Author Archives: Moriah VanVleet
I recently had the privilege of making cupcakes for the wedding of a wonderful couple. The whole process was a joy for me, from the moment the bride asked me in her lovely demeanor, to my merry hours of creating and decorating each little dessert.
Their wedding, too, was teeming with delight and sweetness. Alongside many other fun features, the couple’s favorite cocktails were highlighted at the bar; his: a whiskey sour, hers: an Aperol spritz. The latter left me dreaming of a new dessert creation: an edible rendition of the drink’s most distinctive ingredients. Bubbly-sweet prosecco and tangy Aperol were soon to find their home in a toothsome treat.
I experimented futilely with layer cakes, then cookies — and finally, perhaps naturally, my path led back to cupcakes… with marvelous results. Their reminiscent form was simply meant to be, and I added a bit of grapefruit for a complementary twist. The outcome was a delicious, vibrant, cocktail-inspired creation: lusciously delicate and bittersweet at once. … Continue reading »
I grew up spending lots of time with my grandma, who not only stocked prunes like a quintessential senior, but also brought home buttery prune-filled danishes whenever she visited San Francisco (along with fragrant loaves of fresh sourdough bread). As a kid, the pastries were a rare and dazzling treat: flaky, soft dough surrounding a gooey-sweet puree of rich fruit. Remembering them as an adult, I’ve long hoped to create my own prune dessert — and when I started seeing their fresh predecessors at the market this season, I decided it was time. Fresh and dried plums were destined to become a delicious duo. … Continue reading »
Rhubarb season seems to slip by quickly each spring, and by the time I think of transforming it into a new treat, it’s gone from the market. I’m left with the disappointment of missing something so bright, so refreshing, and so quintessentially springtime. But not this year.
Craving a casual dessert, I decided on a whoopie pie style cookie: soft but sturdy handheld cakes with a creamy filling. After cooking my rhubarb on the stovetop, I incorporated it into both the batter and the filling of these cakey cookies, then paired it with lightly sweetened cream cheese to mirror its tangy flavor. Some vanilla bean and splash of dark rum would offer a complementary, mellow warmth. … Continue reading »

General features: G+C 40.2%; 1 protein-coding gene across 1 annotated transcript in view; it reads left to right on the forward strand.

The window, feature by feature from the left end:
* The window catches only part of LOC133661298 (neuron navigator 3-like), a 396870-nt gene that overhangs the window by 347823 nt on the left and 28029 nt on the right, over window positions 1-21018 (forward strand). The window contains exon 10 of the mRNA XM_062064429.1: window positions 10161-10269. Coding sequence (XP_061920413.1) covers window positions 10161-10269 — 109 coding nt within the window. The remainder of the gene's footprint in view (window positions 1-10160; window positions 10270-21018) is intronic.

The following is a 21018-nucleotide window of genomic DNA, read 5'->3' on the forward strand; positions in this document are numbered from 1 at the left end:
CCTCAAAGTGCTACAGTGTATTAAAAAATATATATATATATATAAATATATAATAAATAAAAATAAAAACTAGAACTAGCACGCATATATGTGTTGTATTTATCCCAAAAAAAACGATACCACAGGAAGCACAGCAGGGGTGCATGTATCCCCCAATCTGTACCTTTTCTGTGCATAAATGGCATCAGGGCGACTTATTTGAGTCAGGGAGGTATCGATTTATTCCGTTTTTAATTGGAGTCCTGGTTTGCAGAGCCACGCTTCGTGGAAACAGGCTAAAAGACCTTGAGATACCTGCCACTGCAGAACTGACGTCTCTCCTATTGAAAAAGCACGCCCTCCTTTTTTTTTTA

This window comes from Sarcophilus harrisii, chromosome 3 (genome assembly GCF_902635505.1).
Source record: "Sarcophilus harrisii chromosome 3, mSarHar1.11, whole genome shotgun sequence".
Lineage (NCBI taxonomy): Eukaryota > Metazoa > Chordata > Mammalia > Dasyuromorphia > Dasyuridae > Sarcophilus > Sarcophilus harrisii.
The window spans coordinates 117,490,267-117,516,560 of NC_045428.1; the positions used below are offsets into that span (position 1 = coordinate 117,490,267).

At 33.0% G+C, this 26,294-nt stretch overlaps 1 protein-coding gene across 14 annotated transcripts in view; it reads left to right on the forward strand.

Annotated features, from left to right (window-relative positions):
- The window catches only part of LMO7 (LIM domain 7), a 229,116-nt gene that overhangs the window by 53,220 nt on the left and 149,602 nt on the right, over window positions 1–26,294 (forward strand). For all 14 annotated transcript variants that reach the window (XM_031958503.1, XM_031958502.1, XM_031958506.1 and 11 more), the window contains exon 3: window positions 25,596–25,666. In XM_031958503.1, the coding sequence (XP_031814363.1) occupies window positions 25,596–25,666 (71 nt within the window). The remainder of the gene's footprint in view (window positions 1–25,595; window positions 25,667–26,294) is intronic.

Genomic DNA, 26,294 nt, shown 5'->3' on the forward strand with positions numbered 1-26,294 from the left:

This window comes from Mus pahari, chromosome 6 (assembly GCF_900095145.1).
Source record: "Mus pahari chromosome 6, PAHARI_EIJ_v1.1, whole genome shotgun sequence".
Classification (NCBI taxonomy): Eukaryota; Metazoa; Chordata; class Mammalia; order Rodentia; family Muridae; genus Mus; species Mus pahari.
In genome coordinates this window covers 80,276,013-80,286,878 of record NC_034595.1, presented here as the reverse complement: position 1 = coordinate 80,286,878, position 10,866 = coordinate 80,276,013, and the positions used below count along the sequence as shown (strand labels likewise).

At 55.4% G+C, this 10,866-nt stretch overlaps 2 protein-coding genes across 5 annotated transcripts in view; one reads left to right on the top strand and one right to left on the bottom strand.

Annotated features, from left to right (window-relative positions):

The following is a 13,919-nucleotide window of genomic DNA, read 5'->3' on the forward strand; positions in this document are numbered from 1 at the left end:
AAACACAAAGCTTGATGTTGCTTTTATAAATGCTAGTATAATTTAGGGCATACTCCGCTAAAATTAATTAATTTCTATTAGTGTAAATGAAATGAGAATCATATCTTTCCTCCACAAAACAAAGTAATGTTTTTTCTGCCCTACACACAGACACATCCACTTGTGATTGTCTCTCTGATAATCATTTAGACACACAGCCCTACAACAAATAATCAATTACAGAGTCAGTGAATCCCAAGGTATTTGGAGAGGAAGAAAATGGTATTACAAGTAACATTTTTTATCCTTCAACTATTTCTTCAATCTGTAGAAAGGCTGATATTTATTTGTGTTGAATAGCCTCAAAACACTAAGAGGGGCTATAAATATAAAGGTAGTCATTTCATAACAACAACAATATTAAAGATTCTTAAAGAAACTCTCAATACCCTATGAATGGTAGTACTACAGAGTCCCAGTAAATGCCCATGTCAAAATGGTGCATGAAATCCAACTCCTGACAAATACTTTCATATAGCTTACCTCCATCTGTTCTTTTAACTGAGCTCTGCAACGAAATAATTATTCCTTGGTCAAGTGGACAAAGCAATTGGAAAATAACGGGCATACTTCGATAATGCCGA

There’s an air of looming formality in autumn. Sandals and shorts disappear into the backs of our closets. Clinking glasses and winter rituals are close on the horizon. Playing in a pile of colored leaves feels invigorating but elusive. So as a small act of rebellion against the buttoned-up-ness that winter will soon bring, I decided to join together two of fall’s most scrumptious ingredients — pears and cloves — in a deliciously relaxed form. … Continue reading »
Other than their occasional presence in tea and jam, rosehips haven’t surfaced much in my life. I suppose they’ve been overshadowed by the ubiquitous flowers of the same plant: roses (which have an entirely different scent and flavor than the fruit we call their hips).
I admit I still haven’t had a chance to taste a fresh rosehip, but I’ve now tried dried rosehips in both whole and powdered form. Earthy and subtly tangy, their flavor brought to mind the wholemeal taste of graham crackers or digestive biscuits — both of which I’ve long found addicting and wondrously versatile. But for some reason I’d never endeavored to make my own at home. Until now. … Continue reading »
Perusing the aisles at Rockridge Market Hall, one of my favorite local markets, I recently came across a beautiful little bottle of soy sauce: a product to which I don’t usually give much attention. But this decorated label magnetized me with phrases like “small batch”, “non-GMO”, “limestone filtered spring water”, and “brewed and aged in bourbon barrels”. And the description of the taste captivated me the most: “hints of oak and a mild sweetness reminiscent of fine Kentucky bourbon.” With those words, I decided this soy sauce was destined to be part of my next dessert recipe.